Can Goa show the way for the rest of the country in a transformation from a rural to an urban economy, thereby offering a convincing urban alternative to the mega-cities?
Starting in September 2010, URBZ/Urbanology will begin a 9 months long study of Goa’s unique brand of urbanism with the Royal Institute of Fine Art in Stockholm. Excerpts from the studio’s brochure.
An Urban System
Goa is the state in India that has most clearly cultivated its own identity despite almost 500 years of colonialism. Goa has an almost mythical reputation for being Paradise on earth, with a biological diversity only exceeded by the Amazonian jungle. What was once a refuge for western wanderers; today Goa has become a weekend playground for Mumbai’s burgeoning middleclass and a destination for Indians and charter tourists alike. At the same time Goa is in the midst of an intense debate concerning its urban future. Here we find engaged activists battling market-driven building development and the consequent decimation of biological systems. Instead, these activists envision an urban system in which villages and towns intersperse with wild as well as managed landscapes, all growing into an economic, and physical whole. Included in this vision is a shift from the present major sources of income – including rice-fields and a devastating mining industry – to diversified agricultural production, I.T., biotechnology and eco-tourism. Can Goa show the way for the rest of the country in a transformation from a rural to an urban economy, thereby offering a convincing urban alternative to the mega-cities? Could Goa’s biological and cultural diversity contribute to a resilient urban complex? Would such a hybrid be another way of understanding Urban life? Is the »forest city« a distant cousin of the mega-city’s urban jungle?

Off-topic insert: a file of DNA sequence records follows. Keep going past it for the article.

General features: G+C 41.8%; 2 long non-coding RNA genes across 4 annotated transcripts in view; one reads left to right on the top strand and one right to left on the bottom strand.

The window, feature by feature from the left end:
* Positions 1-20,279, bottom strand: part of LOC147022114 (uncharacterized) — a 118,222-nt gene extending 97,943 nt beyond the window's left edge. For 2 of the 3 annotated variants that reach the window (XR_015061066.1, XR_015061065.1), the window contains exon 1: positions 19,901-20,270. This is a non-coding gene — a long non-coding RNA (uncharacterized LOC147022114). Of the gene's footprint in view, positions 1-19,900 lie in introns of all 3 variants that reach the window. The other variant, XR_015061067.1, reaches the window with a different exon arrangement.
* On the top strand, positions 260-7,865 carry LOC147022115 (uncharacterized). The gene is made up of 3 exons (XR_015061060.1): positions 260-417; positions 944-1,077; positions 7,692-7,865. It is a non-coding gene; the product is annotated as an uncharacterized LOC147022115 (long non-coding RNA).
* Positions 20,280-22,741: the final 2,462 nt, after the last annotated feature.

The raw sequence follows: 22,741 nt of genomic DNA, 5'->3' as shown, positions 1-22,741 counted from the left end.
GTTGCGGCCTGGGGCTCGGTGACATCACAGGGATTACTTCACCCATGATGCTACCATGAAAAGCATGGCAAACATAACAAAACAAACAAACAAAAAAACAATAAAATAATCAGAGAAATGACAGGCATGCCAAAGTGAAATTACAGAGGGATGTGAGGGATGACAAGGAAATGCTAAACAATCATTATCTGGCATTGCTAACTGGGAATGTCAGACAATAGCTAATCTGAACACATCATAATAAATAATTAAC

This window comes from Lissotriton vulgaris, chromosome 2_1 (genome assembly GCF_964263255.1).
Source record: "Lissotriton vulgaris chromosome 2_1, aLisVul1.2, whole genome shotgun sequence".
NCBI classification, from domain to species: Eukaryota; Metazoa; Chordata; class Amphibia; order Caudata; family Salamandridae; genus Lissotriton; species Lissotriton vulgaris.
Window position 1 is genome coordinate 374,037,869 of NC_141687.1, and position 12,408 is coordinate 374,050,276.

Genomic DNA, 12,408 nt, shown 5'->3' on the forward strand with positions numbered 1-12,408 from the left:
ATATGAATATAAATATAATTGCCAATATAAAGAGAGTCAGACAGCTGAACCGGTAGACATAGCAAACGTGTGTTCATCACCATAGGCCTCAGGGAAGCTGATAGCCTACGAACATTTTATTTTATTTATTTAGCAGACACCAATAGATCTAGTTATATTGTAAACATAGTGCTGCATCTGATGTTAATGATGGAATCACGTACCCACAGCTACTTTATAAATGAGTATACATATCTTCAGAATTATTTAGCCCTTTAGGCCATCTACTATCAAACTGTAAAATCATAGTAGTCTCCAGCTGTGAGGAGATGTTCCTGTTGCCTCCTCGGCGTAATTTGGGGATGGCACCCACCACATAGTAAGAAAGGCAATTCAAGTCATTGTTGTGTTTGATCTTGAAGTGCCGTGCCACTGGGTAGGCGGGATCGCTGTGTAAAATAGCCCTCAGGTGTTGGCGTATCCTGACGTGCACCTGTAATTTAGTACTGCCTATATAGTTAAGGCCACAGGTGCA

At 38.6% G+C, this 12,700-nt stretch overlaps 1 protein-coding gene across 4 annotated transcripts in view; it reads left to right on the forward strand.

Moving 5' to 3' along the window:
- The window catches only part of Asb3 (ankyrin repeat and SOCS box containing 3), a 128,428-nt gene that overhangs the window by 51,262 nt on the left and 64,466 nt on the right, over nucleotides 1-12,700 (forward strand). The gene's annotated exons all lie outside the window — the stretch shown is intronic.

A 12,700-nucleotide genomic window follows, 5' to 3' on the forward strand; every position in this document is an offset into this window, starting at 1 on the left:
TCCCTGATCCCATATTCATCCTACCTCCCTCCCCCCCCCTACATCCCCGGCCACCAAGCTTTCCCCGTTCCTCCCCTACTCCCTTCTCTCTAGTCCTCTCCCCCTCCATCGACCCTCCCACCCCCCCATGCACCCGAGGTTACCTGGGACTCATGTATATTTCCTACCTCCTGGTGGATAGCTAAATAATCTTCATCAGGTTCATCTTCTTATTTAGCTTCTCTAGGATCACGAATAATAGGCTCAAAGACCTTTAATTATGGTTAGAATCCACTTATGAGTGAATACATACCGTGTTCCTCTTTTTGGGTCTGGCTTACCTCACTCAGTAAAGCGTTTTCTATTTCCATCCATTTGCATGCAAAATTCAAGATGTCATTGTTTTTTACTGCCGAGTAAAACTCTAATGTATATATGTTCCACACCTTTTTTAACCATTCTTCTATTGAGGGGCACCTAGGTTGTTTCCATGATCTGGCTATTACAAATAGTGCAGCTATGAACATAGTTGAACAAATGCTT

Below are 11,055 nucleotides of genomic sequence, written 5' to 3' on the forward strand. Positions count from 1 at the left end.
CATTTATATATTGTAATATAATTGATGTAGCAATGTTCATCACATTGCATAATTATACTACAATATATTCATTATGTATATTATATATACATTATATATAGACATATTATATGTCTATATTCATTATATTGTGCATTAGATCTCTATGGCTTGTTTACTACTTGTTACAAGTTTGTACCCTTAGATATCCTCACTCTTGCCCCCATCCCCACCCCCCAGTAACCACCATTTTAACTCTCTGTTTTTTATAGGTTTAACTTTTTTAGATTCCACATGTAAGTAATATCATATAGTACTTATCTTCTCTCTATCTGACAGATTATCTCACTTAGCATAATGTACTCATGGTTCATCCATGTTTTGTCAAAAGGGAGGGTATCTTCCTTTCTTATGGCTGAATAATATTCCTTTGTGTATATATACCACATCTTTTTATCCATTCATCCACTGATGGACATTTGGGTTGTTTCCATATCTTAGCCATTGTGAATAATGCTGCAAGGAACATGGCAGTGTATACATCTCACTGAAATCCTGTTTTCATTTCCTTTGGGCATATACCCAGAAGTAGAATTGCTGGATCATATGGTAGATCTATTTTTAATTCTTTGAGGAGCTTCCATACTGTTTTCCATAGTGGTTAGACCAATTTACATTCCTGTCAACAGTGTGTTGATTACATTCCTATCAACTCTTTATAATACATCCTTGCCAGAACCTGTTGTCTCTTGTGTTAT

The course is structured in sections each with a specific theme. We will find a foundation in relevant architectural and urban planning theories, as well as biology, philosophy, resource- and economic theory. We will discuss the term biodiversity and its urban implications. We will study current Indian architects who are shaping a national architectural agenda, as well as international names that are developing alternative perspectives on urban planning. We will explore some of modernism’s lesser-traveled paths, ones in which the tropical climate informed another kind of architecture. We will investigate lifestyle patterns, innovation, food production in a local and global perspective, biomimicry and radical mapping. We meet architects, urban planners, systems thinkers, natural and social scientists, journalists, economists, anthropologists and artists in a cross-disciplinary discourse. The previous three-year program, Cities and Energy will provide a basis for further study. Underlying all aspects of the course is a focus on visualization and communication.